Photo: Anonymous supporters of Bradley Manning at an SF rally for Bradley Manning's article 32 hearing and birthday / Source: Bradley Manning Support Network/WikiMedia Commons.
From 1916, when the United States military first expressly prohibited homosexuals, until the 1993 passage of "don't ask, don't tell" (DADT), gay men and women were considered psychologically unfit to serve in the nation's armed forces. While the Clinton administration compromise provided a way for gays to serve as long as they did not reveal their orientation, (justifying such discrimination not on the basis of personal competence but rather on the grounds that the presence of open gays would harm "unit cohesion"), the measure still enforced a policy presuming that open homosexuality was irreconcilable with military service. It was not until DADT was repealed in December of 2010 that the United States government officially declared that there is nothing incompatible between being openly gay and fighting to defend one's country.
For some gay activists, however, this was no victory. Just months before DADT was repealed in December of 2010, army investigators arrested Private Bradley Manning, who was accused of passing over 250,000 confidential State Department cables to Wikileaks, the anti-secrecy Internet collective. Manning is gay and reportedly suffered from gender identity disorder, at one point adopting a female alter ego. Rather than condemn him as the traitor he is, many gay activists have rushed to his defense, portraying him as a courageous whistleblower who brought American abuses to light. By arguing that Manning is not only a victim of the military but also a hero, these activists unwittingly confirm the claim that gay people are unfit to serve in the armed forces.
Former Army Lieutenant Dan Choi, who was honorably discharged in 2009 for stating he was gay during a cable television interview and soon thereafter emerged as the most visible advocate against DADT, has called Manning, whose time in the military was marked by disruptive and insubordinate behavior, an "excellent soldier." Likening the enforced concealment under which gay soldiers long suffered and the necessary protection of national secrets, Choi has said that, "I don't want to live in a society that replaces that 'don't ask, don't tell' with a new 'don't ask, don't tell' in society and national security." Addressing a rally of Manning supporters outside his trial at Maryland's Fort Meade last year, Choi declared that Manning, "is not the one on trial, the United States of America is on trial today."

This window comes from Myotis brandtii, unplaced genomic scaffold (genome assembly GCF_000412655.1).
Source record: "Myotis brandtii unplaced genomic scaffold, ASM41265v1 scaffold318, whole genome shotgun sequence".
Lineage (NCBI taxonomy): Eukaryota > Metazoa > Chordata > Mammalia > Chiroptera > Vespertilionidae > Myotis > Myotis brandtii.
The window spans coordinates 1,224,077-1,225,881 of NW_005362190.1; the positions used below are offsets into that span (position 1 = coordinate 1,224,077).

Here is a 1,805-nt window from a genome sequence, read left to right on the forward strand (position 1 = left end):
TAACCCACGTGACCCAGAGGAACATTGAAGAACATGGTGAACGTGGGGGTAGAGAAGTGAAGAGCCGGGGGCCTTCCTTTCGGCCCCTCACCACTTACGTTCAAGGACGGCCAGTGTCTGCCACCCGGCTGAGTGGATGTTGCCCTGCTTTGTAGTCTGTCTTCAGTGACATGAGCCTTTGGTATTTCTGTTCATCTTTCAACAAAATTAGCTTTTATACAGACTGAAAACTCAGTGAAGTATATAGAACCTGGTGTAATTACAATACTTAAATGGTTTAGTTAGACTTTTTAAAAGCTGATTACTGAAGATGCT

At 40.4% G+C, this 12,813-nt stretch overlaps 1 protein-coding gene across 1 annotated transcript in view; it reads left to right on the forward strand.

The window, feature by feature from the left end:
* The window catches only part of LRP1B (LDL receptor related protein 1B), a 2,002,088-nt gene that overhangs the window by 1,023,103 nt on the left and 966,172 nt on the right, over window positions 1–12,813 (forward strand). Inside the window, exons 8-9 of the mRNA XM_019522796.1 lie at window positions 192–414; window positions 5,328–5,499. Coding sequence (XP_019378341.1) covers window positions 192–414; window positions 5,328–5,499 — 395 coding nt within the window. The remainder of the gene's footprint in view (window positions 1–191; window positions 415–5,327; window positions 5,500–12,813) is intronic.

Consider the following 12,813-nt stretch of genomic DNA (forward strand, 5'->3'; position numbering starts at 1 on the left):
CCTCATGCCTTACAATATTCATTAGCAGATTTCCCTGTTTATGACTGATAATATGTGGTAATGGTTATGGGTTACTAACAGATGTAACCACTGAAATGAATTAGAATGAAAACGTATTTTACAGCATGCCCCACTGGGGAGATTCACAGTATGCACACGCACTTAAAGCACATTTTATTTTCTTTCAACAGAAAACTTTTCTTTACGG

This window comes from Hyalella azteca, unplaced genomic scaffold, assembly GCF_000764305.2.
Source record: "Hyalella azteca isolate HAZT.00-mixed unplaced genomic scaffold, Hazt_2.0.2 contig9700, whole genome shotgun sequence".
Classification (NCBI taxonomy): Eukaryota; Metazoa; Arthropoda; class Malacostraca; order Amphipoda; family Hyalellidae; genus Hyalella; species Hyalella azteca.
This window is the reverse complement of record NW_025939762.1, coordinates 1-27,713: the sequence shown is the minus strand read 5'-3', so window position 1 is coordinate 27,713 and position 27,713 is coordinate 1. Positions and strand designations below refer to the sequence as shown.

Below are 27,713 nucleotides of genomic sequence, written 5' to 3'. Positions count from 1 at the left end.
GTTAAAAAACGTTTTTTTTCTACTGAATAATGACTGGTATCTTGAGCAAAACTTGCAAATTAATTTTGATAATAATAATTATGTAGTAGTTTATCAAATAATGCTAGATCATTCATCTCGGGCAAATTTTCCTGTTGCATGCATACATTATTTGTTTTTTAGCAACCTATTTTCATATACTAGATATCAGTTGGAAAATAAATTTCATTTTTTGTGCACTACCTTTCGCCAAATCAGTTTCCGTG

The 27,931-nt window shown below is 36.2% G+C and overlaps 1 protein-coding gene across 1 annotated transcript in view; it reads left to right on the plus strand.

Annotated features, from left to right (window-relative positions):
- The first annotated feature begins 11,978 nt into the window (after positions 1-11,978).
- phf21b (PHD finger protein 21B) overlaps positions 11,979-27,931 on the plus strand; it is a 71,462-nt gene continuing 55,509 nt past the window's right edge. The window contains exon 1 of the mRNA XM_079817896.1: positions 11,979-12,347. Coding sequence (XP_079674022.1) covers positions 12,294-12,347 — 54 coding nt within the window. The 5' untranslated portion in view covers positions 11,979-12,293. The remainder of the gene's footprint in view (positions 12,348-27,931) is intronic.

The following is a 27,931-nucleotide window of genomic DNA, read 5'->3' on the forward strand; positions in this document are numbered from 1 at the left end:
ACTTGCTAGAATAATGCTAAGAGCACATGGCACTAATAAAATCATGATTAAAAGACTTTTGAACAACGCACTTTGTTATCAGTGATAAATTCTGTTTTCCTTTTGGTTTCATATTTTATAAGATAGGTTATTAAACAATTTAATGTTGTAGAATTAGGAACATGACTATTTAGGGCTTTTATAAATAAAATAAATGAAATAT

Peter Tatchell, one of Britain's most famous gay activists, lauds Manning as a "human rights hero" and a "defender of democracy and human rights." Last year's gay pride parades in Chicago, New York, and San Francisco each featured contingents demanding that the government "Free Bradley Manning." At the protests against the May NATO in Chicago, a contingent of activists from the Gay Liberation Network called for Manning's release. Writing in The Advocate in March, Victoria Brownworth lamented Manning as "the forgotten soldier, emblematic of the struggles queer service members face."
While it's true that Manning did struggle because of his sexuality, so did many other gay soldiers who once labored under DADT's onerous restrictions. The vast majority of them did not act out their emotional problems by leaking classified material to individuals with an explicit agenda of harming the interests of the United States and its allies. Wikileaks impresario Julian Assange, now a host of a program on Vladimir Putin's Russia Today cable network, has equated the Guantanamo Bay prison camp with Auschwitz. David Leigh, a journalist for the Guardian who worked with Assange to publicize the cables, says that, when he pleaded with Assange to redact the names of Afghan informants of the U.S. military whose lives could be threatened by the Taliban, Assange told him that the "collaborators deserve to die." (Assange has since denied he said this.)
Wikileaks has caused enormous damage not only to the interests of the United States but imperiled the lives of brave human rights defenders around the world. Immediately after the first dump of cables, the Taliban announced it was drawing up a hit list and began sending death threats to individuals named in the communications. In December of 2010, the Zimbabwean regime of Robert Mugabe utilized a cable relating a secret meeting between opposition leader Morgan Tsvangirai and American Embassy officials to launch an investigation into his "treasonous collaboration." Last September, Ethiopian journalist Argaw Ashine had to flee his country after Wikileaks revealed critical comments he had made to U.S. government officials concerning the regime's targeting journalists.
For centuries, gay people have served with distinction and honor in the armed forces, and it is the service of these countless veterans whom today's gays can thank for the freedom to serve openly. Bradley Manning's actions are fodder to those who have long argued that homosexuality naturally leads to treason; some on the far right have argued that his actions were intended as "revenge" over the military's then-enforced anti-gay policy. It is unconscionable that gay activists, of all people, would play into these slanders.
Complaining that Manning"s "treatment mimics that of detainees at Abu Ghraib," Brownworth declared that the soldier's plight "demands attention, particularly by the LGBT community." Manning's situation does indeed demand the attention of the LGBT community, but not in the way that Brownworth and others of her ilk suggest. Rather than claim Bradley Manning as a hero of the gay community and campaign for his release, we should be the ones advocating most loudly that he face the strictest possible punishment for his treachery.
James Kirchick, a fellow with the Foundation for Defense of Democracies, is a contributing editor for The New Republic.